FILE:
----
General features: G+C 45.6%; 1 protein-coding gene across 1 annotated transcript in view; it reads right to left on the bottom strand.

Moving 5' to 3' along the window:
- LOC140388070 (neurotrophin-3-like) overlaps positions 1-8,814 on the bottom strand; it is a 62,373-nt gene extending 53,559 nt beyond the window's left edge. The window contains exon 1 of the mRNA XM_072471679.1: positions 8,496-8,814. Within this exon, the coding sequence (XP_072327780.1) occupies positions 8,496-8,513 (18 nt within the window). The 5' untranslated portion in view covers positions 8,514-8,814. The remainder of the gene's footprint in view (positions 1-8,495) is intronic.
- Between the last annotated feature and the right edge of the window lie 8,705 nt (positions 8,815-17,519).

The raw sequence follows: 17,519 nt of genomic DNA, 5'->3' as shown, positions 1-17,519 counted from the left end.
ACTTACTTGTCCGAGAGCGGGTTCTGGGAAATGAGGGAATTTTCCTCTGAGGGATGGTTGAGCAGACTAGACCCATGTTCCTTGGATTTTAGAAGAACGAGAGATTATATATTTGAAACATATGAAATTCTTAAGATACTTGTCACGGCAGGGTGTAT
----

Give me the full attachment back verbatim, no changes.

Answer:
General features: G+C 45.6%; 1 protein-coding gene across 1 annotated transcript in view; it reads right to left on the bottom strand.

Moving 5' to 3' along the window:
- LOC140388070 (neurotrophin-3-like) overlaps positions 1-8,814 on the bottom strand; it is a 62,373-nt gene extending 53,559 nt beyond the window's left edge. The window contains exon 1 of the mRNA XM_072471679.1: positions 8,496-8,814. Within this exon, the coding sequence (XP_072327780.1) occupies positions 8,496-8,513 (18 nt within the window). The 5' untranslated portion in view covers positions 8,514-8,814. The remainder of the gene's footprint in view (positions 1-8,495) is intronic.
- Between the last annotated feature and the right edge of the window lie 8,705 nt (positions 8,815-17,519).

The raw sequence follows: 17,519 nt of genomic DNA, 5'->3' as shown, positions 1-17,519 counted from the left end.
ACTTACTTGTCCGAGAGCGGGTTCTGGGAAATGAGGGAATTTTCCTCTGAGGGATGGTTGAGCAGACTAGACCCATGTTCCTTGGATTTTAGAAGAACGAGAGATTATATATTTGAAACATATGAAATTCTTAAGATACTTGTCACGGCAGGGTGTAT